By ensuring that all assessment data is captured in recruitment, and it’s matched up against data from later on in the talent lifecycle, it’s possible to start interrogating that data to begin to recognise patterns and analyse linkages between key outcomes. This is people analytics, and in today’s data-driven world, if you don’t make it central to your recruitment strategy, you’ll end up with a process that is inaccurate, biased, costing more, and less of a seamless, digital process for the candidate.
There are three main challenges to ensuring you incorporate people analytics successfully in a modern organisation. The first is the candidate experience. If you don’t get this right, and the assessment doesn’t feel fair or transparent, then there is a high probability that candidates will be left unsatisfied, or worse, with a feeling of negativity towards the company. In some cases, this has been directly linked to decreased revenue, for example in the case of Virgin Media, who lost £4,4 million to poor candidate experience in 2014.
Candidates need to understand why they have been selected or rejected and a good assessment process will also help candidates match themselves to a job. The feedback can often be automatic or candidates will realise through the process why they are not suited for the job. Additionally, by assessing a candidate through a “whole-person” process, rather than many different tests for different aspects of their personality and skills, not only do you present a good experience for the candidate but you remove any of the hurdles that hiring managers worry about when selecting more complex recruitment tools over a “simple” CV + interview process.
The second challenge is ensuring the assessment data is integrated. Many assessment processes are used in a siloed way. Many may or may not include paper-based tests or person-to-person interviews that are not mined for their data and therefore leave chunks out of your people analytics insights. Getting all the data into one assessment platform is key to this, and then ensuring that platform can be easily linked to an overarching HR tech solution like Workday to link up the entire employee journey. Once you have all the data in one place, you can start doing exciting things like using machine learning to increase speed and produce real time validation of hiring success.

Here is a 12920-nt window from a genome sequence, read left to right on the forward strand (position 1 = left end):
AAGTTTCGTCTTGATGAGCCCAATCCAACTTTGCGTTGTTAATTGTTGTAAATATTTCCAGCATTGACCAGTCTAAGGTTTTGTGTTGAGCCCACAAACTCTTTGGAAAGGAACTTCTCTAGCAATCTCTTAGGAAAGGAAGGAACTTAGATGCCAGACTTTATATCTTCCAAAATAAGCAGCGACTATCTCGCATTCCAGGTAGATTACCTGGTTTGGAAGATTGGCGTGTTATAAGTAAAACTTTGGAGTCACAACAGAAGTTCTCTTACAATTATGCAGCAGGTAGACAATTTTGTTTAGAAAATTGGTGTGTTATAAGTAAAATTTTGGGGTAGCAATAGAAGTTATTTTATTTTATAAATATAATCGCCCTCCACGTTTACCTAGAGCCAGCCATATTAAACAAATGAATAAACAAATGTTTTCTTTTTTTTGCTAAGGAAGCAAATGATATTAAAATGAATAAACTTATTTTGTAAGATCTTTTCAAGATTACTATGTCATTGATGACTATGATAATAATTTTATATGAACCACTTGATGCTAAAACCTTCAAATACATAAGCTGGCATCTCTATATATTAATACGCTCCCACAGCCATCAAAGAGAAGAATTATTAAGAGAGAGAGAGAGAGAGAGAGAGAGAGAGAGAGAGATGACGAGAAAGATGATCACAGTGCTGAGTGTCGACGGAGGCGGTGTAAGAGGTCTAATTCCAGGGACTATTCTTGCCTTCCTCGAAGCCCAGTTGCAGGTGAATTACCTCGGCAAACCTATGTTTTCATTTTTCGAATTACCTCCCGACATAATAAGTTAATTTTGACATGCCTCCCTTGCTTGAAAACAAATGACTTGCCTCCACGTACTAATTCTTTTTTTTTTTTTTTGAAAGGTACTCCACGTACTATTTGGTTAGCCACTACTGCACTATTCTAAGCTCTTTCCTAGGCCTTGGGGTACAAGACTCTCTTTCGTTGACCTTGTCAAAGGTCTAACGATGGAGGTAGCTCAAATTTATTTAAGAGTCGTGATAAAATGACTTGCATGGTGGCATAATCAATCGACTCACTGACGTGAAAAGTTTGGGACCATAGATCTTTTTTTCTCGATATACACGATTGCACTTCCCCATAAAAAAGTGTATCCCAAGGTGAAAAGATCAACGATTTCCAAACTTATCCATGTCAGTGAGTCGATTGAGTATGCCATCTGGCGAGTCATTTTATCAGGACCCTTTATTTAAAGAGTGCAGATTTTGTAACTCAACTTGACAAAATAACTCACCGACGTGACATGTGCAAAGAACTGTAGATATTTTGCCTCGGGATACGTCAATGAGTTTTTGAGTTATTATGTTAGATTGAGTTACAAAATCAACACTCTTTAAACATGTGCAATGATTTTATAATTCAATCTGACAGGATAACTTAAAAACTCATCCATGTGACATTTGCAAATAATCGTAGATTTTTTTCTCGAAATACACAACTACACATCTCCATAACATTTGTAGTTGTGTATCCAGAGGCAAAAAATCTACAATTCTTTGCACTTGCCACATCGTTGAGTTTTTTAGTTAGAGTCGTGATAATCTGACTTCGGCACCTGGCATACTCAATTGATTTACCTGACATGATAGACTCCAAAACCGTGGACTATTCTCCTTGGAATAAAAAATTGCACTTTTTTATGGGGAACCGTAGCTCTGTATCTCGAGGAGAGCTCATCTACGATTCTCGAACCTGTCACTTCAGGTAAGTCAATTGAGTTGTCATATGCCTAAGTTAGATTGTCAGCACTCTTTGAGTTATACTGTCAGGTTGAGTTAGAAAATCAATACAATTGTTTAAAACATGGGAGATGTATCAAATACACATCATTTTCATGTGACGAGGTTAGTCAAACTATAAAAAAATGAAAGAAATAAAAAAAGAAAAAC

A final challenge is ensuring that data from candidates’ wider digital footprints, particularly social media, is being used ethically, sensibly and relevantly. For example, rather than use data from Facebook (which can be misleading as it’s not intended for work use, and people operate differently in both environments) as a way of selecting candidates, data from LinkedIn or Twitter can be used as an initial identifying funnel for sourcing and pre-assessment. However, there are a number of things you can’t pick up from a digital footprint, like values fit to the organisation, skills and evidence of being able to do key things required to perform in a role, applying experience to a role, and a candidates’ potential for the future. For these, you need psychometric testing.
If psychometric testing principles and people analytics are used in the way I have described, then recruitment teams will see better quality of hire, an increase in diversity and fairness, better candidate experience and high retention. This more efficient, effective process will in turn lead to organisations starting to see real growth and their desired business outcomes delivered. No assessment solution is essential to a recruitment process, but if you want to see positive results in your workforce and on your bottom line, then it’s imperative to have people analytics, adhering to the psychometric testing principles, central to your recruitment strategy.